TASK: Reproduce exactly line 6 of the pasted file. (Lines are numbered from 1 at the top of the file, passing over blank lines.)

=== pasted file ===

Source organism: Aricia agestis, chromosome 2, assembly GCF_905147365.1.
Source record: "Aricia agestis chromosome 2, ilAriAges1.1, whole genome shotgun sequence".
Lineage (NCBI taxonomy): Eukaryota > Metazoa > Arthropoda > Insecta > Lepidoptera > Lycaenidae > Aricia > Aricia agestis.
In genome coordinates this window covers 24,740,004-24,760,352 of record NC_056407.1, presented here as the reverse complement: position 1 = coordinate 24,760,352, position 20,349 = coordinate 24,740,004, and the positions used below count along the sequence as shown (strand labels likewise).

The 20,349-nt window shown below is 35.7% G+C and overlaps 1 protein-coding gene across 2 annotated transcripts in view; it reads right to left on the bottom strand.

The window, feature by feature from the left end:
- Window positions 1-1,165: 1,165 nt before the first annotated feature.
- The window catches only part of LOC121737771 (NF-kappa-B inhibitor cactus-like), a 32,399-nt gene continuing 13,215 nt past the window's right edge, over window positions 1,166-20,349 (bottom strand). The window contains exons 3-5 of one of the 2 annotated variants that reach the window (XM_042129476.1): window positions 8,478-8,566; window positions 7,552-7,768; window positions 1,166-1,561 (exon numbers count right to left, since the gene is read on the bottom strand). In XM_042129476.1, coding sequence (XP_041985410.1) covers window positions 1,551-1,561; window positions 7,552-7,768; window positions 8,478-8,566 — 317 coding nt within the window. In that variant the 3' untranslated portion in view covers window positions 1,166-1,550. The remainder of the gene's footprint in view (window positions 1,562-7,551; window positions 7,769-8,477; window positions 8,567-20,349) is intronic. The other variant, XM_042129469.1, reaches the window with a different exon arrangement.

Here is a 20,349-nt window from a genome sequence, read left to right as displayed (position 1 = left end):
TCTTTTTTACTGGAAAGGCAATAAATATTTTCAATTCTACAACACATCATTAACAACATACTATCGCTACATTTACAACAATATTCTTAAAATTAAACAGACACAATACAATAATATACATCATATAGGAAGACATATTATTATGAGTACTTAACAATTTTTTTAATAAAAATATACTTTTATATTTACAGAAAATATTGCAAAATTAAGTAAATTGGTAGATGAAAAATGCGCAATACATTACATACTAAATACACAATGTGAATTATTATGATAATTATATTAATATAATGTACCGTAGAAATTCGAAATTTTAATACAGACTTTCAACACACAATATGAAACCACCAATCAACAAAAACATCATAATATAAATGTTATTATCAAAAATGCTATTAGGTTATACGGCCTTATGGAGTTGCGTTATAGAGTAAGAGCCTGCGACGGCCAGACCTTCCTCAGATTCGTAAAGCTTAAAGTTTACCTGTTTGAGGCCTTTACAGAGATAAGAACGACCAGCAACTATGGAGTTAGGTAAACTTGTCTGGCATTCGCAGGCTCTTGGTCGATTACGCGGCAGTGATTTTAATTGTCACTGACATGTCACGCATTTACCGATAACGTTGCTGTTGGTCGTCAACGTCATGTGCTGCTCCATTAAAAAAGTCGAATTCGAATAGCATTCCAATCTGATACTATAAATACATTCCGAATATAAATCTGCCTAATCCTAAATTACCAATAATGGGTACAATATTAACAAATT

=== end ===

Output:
The window, feature by feature from the left end: